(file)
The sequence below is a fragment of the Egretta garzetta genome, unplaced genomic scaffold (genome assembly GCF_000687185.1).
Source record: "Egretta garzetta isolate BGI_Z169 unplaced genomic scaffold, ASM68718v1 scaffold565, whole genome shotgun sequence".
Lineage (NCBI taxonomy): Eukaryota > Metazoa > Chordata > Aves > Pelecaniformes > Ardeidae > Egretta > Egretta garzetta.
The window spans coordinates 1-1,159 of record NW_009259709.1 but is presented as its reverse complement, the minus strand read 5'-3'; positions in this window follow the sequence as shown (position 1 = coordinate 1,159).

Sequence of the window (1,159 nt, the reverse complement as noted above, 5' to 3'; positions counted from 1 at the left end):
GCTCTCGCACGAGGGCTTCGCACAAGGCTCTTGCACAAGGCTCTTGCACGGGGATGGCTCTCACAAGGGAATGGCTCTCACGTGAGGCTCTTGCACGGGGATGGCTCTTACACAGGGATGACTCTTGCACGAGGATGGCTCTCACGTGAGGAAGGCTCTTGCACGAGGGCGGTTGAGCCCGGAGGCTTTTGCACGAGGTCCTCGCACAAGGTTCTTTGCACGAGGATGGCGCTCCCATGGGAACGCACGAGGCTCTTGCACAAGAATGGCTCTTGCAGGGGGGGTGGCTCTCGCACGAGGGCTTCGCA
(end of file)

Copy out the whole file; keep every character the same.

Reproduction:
The sequence below is a fragment of the Egretta garzetta genome, unplaced genomic scaffold (genome assembly GCF_000687185.1).
Source record: "Egretta garzetta isolate BGI_Z169 unplaced genomic scaffold, ASM68718v1 scaffold565, whole genome shotgun sequence".
Lineage (NCBI taxonomy): Eukaryota > Metazoa > Chordata > Aves > Pelecaniformes > Ardeidae > Egretta > Egretta garzetta.
The window spans coordinates 1-1,159 of record NW_009259709.1 but is presented as its reverse complement, the minus strand read 5'-3'; positions in this window follow the sequence as shown (position 1 = coordinate 1,159).

Sequence of the window (1,159 nt, the reverse complement as noted above, 5' to 3'; positions counted from 1 at the left end):
GCTCTCGCACGAGGGCTTCGCACAAGGCTCTTGCACAAGGCTCTTGCACGGGGATGGCTCTCACAAGGGAATGGCTCTCACGTGAGGCTCTTGCACGGGGATGGCTCTTACACAGGGATGACTCTTGCACGAGGATGGCTCTCACGTGAGGAAGGCTCTTGCACGAGGGCGGTTGAGCCCGGAGGCTTTTGCACGAGGTCCTCGCACAAGGTTCTTTGCACGAGGATGGCGCTCCCATGGGAACGCACGAGGCTCTTGCACAAGAATGGCTCTTGCAGGGGGGGTGGCTCTCGCACGAGGGCTTCGCA